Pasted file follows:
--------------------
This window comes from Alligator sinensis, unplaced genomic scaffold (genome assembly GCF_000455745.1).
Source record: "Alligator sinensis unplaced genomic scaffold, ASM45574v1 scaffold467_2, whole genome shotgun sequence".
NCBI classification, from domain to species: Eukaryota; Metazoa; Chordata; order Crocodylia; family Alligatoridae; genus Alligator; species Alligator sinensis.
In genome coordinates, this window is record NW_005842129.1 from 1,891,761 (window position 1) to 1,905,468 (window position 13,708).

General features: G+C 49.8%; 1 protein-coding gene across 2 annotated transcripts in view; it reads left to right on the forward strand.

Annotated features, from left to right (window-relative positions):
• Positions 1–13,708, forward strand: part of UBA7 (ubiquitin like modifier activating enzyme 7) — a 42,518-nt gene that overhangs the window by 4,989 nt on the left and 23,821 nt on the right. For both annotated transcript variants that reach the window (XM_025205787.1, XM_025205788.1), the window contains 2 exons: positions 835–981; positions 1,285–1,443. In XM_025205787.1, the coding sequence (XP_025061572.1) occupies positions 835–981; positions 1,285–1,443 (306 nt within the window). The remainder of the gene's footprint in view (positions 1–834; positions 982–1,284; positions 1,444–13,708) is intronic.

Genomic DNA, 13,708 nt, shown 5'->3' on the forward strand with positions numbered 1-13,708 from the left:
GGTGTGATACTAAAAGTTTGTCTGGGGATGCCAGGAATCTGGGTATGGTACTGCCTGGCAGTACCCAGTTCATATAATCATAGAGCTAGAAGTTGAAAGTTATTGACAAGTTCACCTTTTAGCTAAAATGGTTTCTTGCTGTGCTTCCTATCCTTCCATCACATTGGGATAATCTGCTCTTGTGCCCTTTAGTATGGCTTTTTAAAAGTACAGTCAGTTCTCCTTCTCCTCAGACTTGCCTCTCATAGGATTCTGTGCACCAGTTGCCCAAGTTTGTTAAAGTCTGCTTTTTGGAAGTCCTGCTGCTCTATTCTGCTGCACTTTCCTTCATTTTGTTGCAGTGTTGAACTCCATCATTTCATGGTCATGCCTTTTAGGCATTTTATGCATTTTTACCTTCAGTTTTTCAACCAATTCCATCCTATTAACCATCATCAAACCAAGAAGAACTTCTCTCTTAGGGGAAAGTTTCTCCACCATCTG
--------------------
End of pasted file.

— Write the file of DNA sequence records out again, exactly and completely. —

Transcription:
This window comes from Alligator sinensis, unplaced genomic scaffold (genome assembly GCF_000455745.1).
Source record: "Alligator sinensis unplaced genomic scaffold, ASM45574v1 scaffold467_2, whole genome shotgun sequence".
NCBI classification, from domain to species: Eukaryota; Metazoa; Chordata; order Crocodylia; family Alligatoridae; genus Alligator; species Alligator sinensis.
In genome coordinates, this window is record NW_005842129.1 from 1,891,761 (window position 1) to 1,905,468 (window position 13,708).

General features: G+C 49.8%; 1 protein-coding gene across 2 annotated transcripts in view; it reads left to right on the forward strand.

Annotated features, from left to right (window-relative positions):
• Positions 1–13,708, forward strand: part of UBA7 (ubiquitin like modifier activating enzyme 7) — a 42,518-nt gene that overhangs the window by 4,989 nt on the left and 23,821 nt on the right. For both annotated transcript variants that reach the window (XM_025205787.1, XM_025205788.1), the window contains 2 exons: positions 835–981; positions 1,285–1,443. In XM_025205787.1, the coding sequence (XP_025061572.1) occupies positions 835–981; positions 1,285–1,443 (306 nt within the window). The remainder of the gene's footprint in view (positions 1–834; positions 982–1,284; positions 1,444–13,708) is intronic.

Genomic DNA, 13,708 nt, shown 5'->3' on the forward strand with positions numbered 1-13,708 from the left:
GGTGTGATACTAAAAGTTTGTCTGGGGATGCCAGGAATCTGGGTATGGTACTGCCTGGCAGTACCCAGTTCATATAATCATAGAGCTAGAAGTTGAAAGTTATTGACAAGTTCACCTTTTAGCTAAAATGGTTTCTTGCTGTGCTTCCTATCCTTCCATCACATTGGGATAATCTGCTCTTGTGCCCTTTAGTATGGCTTTTTAAAAGTACAGTCAGTTCTCCTTCTCCTCAGACTTGCCTCTCATAGGATTCTGTGCACCAGTTGCCCAAGTTTGTTAAAGTCTGCTTTTTGGAAGTCCTGCTGCTCTATTCTGCTGCACTTTCCTTCATTTTGTTGCAGTGTTGAACTCCATCATTTCATGGTCATGCCTTTTAGGCATTTTATGCATTTTTACCTTCAGTTTTTCAACCAATTCCATCCTATTAACCATCATCAAACCAAGAAGAACTTCTCTCTTAGGGGAAAGTTTCTCCACCATCTG